According to IbisWorld analyst, Brooke Tonkin, the company already claims 1.2 percent of the $88.1 billion dollarsupermarket industry, with only seven stores.
“Costco’s ongoing diversification into the fuel retailing industry is expected to increase competition, with the company’s low price strategy attracting motorists, as customers have little brand loyalty in terms of fuel,” said Ms Tonkin.
Collectively, Australia’s supermarket and grocery stores and fuel retailing industries will generate an estimated $125.1 billion in 2015-16, with this figure is forecast to reach $134.5 billion by 2020-21.
The traditional supermarket giants, Coles and Woolworths, account for more than 70 percent of the supermarkets and grocery stores industry in Australia, and 40 percent of the fuel retailing industry.
“The trading landscape for supermarkets and fuel retailing has changed considerably over the past three decades, with new entrants increasing competition, and changing consumer preferences creating new challenges and opportunities,” she said.
Supermarkets and grocery stores once operated alongside specialist food retailers, but now compete fiercely with specialist retailers on price and product range in a bid to attract shoppers. Industry retailers like Coles have recognised the importance of price competition by implementing substantial price cuts across their stores. Consumers have become increasingly price-conscious, and want to be assured that they are purchasing value for money goods.
Sales volumes generally remain relatively static for supermarkets, as shoppers tend to buy similar goods from week to week. As a result, price cuts have a significant effect on profit margins. To combat price competition and maintain profit margins, Woolworths has been forced to reduce costs.
“While supermarkets continue to compete on the basis of price, other factors such as convenience, product variety and quality have emerged as driving forces in securing customer loyalty. This helps explain the growth of Costco, which has steadily gained market share over the past five years.”
The Costco model
Convenience has become a major factor in attracting customers, with major supermarket players attempting to broaden their ranges to include basic necessities as well as specialist gourmet products.
Meanwhile, Costco is attempting to increase its market share through the opening of new stores, and the sale of a diverse range of products in bulk. The expansion of new stores has been a major driver of Aldi’s growth, and similar success is expected for Costco, as the number of stores is a key competitive factor.
Costco offers a much wider range of products than the current supermarket duopoly at its seven Australian stores, including clothing, televisions and other appliances. Costco’s bulk buying power allows it to offer very low prices. The wholesaler is able to offer such large discounts on its products and remain profitable due to its annual membership fee of $60.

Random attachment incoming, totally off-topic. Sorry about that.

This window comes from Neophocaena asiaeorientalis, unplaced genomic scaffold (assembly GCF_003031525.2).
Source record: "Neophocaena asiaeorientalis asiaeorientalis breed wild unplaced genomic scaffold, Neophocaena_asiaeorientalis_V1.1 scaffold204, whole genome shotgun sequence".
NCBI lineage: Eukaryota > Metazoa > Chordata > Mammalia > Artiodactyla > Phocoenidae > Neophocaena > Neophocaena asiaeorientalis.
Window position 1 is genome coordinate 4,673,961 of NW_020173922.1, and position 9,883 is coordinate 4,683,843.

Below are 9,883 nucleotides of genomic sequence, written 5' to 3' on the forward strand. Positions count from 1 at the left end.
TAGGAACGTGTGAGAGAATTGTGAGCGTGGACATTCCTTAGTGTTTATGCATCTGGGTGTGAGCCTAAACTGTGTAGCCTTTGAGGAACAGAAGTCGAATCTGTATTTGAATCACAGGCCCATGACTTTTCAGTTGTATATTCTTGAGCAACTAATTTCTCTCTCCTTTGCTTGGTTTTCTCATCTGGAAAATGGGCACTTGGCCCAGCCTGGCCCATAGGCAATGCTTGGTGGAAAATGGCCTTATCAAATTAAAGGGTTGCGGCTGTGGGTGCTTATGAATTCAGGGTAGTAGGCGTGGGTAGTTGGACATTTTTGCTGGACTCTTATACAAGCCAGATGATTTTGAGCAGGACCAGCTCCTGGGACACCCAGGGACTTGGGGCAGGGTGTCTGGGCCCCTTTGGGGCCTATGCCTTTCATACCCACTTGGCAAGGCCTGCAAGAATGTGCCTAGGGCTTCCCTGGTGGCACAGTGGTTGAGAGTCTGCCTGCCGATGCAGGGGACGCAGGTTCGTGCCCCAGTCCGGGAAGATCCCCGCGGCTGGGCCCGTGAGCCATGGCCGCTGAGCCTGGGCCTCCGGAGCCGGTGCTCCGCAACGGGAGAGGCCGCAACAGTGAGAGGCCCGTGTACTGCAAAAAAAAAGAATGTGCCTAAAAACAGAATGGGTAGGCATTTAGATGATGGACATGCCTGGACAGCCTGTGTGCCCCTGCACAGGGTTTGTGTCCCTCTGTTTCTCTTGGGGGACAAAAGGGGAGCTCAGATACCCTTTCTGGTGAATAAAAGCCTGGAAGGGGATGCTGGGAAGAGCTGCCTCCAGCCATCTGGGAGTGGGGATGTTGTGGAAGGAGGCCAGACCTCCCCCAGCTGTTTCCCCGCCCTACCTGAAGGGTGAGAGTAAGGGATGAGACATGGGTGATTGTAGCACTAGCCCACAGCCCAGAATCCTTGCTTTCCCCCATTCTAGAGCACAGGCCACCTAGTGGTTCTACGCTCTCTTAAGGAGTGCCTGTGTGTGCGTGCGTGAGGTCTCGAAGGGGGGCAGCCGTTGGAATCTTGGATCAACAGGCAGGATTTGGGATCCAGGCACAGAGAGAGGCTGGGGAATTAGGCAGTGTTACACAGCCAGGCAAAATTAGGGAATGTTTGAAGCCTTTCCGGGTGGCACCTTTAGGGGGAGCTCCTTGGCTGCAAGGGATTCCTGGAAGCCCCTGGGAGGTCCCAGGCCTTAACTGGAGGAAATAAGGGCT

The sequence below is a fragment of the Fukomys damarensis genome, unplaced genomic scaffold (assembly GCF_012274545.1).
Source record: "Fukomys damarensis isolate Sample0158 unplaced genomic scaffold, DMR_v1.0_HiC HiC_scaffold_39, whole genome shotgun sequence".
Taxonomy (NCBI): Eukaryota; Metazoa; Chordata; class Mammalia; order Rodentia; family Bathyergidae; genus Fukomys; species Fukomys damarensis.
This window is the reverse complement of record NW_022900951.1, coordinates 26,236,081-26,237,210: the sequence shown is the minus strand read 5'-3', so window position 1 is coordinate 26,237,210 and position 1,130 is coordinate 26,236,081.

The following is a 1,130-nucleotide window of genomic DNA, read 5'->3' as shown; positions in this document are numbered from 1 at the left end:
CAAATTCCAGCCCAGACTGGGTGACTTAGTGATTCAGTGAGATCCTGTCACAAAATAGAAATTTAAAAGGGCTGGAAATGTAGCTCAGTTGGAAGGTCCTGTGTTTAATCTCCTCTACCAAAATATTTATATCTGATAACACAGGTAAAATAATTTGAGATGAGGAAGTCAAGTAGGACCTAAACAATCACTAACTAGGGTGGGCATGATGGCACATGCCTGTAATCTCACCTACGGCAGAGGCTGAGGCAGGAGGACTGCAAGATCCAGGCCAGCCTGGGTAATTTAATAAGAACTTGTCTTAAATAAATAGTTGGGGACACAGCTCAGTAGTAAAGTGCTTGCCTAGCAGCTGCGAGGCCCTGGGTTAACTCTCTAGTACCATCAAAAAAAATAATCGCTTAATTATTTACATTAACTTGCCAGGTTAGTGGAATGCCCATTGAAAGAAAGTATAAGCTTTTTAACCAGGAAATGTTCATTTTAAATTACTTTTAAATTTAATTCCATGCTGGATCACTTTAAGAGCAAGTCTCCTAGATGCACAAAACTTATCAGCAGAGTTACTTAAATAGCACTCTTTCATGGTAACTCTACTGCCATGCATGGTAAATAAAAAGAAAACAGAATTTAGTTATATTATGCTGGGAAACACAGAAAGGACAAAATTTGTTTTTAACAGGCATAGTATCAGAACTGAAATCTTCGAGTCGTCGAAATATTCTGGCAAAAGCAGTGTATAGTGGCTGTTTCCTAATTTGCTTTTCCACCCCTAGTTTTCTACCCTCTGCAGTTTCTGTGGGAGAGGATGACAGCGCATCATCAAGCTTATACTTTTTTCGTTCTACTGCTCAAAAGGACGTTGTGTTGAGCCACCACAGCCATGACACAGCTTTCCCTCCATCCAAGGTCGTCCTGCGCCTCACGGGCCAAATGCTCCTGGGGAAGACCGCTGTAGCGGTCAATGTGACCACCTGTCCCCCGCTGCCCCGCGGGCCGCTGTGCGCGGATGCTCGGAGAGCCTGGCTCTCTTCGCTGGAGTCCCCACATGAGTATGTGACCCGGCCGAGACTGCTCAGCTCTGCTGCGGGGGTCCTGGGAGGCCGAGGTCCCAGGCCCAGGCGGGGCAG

The majority of the company’s profitability comes from this fixed source of revenue, allowing it to pursue aggressive price competition. Costco’s earnings before interest and tax have only shown positive results once in Australia since 2009, indicating that the company is primarily focused on gaining market share in Australia. The membership fee also helps foster customer loyalty.
Store location is also important, and Coles and Woolworths have attempted to broaden their reach by expanding fuel station grocery offerings into mini supermarkets.
“Costco’s expansion into fuel retailing is in line with this trend, as the wholesaler plans to become a convenient one stop shop where customers can buy all their groceries and fill up on petrol in the one location,” said Ms Tonkin.
The fuel retailing industry faces a high level of competition, as price and location largely determine where motorists buy petrol. “Most consumers see petrol as an undifferentiated product and therefore purchase on price – there is effectively no brand loyalty.”
The Costco fuel retailing strategy offers customers convenience and consistently lower prices, in line with the company’s grocery strategy. Costco’s establishment of a Moorabbin store with fuel pumps is a first in Victoria. The first Australian Costco fuel station was established in Liverpool, NSW, in November 2013.
The introduction of a fuel station at the Brisbane North Lakes store in May 2014 prompted a flurry of price cutting in the surrounding area, as other fuel retailers scrambled to compete with Costco’s low prices, however, Costco’s fuel prices remained lower than other retailers in the city, with customers saving up to 15 cents per litre.
In the months following its opening, competition from Costco has continued to force down prices among other petrol stations in the area.
The way forward
As Aldi and Costco continue to expand in the supermarkets and grocery stores industry, the well established major players are expected to look for new ways to remain competitive and boost market share.
Woolworths announced in September 2015 that it will invest $65 million in store improvements and increasing staff hours. Meanwhile, Coles has already begun upgrading some of its larger stores to a new market-style format.
“These strategies are designed to keep shoppers instore for longer by presenting stores as foodie destinations, and attract greater sales through premium offerings such as ready-made meals and delicatessen products.” These new stores also offer patisserie goods, artisanal breads and even sushi bars.
Major competitor, Aldi, is also transitioning its stores to a market-fresh approach, with more fresh food, branded groceries, and ready to go and organic food. This is expected to further increase supermarket competition.
|Supermarkets and grocery stores
|Top four players account for over 90% of industry revenue
|Top four players account for over 70% of industry revenue